In the News

Maybe Urban Schools Aren't So Bad

It is conventional wisdom that big cities have problems retaining the middle class because of poor schools.  But many older cities labor under a disadvantage that their suburbs don't have- lots of students from underprivileged background. ... read more »

Pope Francis' Laudato Si and New Urbanism

In case you all haven't read it already, Pope Francis' Laudato Si released this week talks very directly on many New Urbanist themes, taken almost directly from the Charter. If anyone is interested in getting together and talking about this document in more detail, please let me know. ... read more »

The Economist: Bad urban planning is the cause of all our problems

Not literally, of course, but not far off: http://www.economist.com/news/briefing/21647622-land-centre-pre-industri... [mirror] http://www.skyscrapercity.com/showpost.php?p=122964975&postcount=7 Basically, The Economist says that a lot of the global problems of the past 5-10 years (inequali... read more »

Conservative cities? Yes, in the UK

In the United States, central cities lean towards left-wing parties (even in affluent areas like the Upper West Side of New York) while suburbs and exurbs lean right.  But as we learned this week in the United Kingdom, this is not true everywhere.  London's urban core is the Cities of Lond... read more »

The Geography of NYC's Children: More Evidence of Urban Popularity

Conventional wisdom is that making urban cores stronger and more pedestrian-friendly is irrelevant to the interests of American parents, who supposedly want to live in suburbs or faux-suburbs at the edge of cities. ... read more »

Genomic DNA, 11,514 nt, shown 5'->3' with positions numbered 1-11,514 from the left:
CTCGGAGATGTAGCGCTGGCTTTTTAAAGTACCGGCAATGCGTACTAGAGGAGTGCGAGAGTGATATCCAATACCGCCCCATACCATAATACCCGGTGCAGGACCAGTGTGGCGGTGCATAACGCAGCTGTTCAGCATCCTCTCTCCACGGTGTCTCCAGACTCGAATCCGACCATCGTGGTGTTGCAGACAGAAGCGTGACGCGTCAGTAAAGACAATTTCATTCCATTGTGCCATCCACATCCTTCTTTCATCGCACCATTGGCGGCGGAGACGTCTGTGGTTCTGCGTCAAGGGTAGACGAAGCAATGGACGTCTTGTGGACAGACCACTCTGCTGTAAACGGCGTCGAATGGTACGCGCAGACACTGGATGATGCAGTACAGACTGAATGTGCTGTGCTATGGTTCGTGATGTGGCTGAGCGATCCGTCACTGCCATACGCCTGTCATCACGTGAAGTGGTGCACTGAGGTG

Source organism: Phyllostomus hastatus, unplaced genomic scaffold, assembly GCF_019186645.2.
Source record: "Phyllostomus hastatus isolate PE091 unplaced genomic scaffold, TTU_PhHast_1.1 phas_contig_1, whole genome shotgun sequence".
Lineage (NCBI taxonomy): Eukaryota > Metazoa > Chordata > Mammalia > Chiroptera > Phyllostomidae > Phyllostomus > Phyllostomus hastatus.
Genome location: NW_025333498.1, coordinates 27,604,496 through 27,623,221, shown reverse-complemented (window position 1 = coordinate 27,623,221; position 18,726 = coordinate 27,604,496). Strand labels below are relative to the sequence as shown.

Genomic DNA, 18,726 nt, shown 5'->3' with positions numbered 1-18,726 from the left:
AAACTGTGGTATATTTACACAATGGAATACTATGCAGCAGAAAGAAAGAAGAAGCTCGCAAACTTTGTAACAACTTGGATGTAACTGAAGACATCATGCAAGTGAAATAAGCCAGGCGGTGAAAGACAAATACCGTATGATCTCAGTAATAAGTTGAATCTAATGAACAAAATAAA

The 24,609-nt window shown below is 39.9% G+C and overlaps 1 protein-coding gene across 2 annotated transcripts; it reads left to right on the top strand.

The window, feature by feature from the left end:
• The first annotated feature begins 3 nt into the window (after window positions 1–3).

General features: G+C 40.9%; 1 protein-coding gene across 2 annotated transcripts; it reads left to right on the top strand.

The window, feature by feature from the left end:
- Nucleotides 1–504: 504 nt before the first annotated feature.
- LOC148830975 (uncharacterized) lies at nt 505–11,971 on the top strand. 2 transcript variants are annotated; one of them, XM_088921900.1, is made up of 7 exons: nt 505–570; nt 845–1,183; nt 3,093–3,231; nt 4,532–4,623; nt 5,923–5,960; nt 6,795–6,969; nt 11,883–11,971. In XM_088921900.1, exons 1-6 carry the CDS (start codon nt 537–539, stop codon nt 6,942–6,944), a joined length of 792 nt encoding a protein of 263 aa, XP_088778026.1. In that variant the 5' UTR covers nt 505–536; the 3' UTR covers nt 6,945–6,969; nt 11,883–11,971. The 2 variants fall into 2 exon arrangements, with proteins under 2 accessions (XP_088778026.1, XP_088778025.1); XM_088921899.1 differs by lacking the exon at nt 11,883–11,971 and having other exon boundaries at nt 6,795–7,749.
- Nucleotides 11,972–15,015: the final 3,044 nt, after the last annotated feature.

Riot Recap: Or, Even The Bad News Is Not So Bad

After the recent Baltimore riots, I saw numerous articles using them as proof that American cities really aren't on the mend after all, because there are still plenty of poverty-stricken, crime-ridden, riot-prone neighborhoods: all of which, of course, is certainly true. But when you compare recent ... read more »

Too Much Open Space An Interesting Paper

Prof. Robert Ellickson of Yale Law School has an interesting paper up on the Social Science Research Network (SSRN) website.  He critciizes widespread popular support for open space, pointing out that too much open space reduces population density and thus accelerates sprawl and reduces housing... read more »

Downtowns are Booming (Sometimes)

The University of Virginia just created a set of tables based on recent Census data.  These tables measure the affluence, age, etc. ... read more »

Rich Foreigners Like Suburbs, Too

One common argument against new construction (especially high-rise construction) in cities is that rich foreigners will soak up any new housing supply.  This argument is of course based on the assumption that urban high-rises, and only urban high-rises, are irresistible to rich foreigners. ... read more »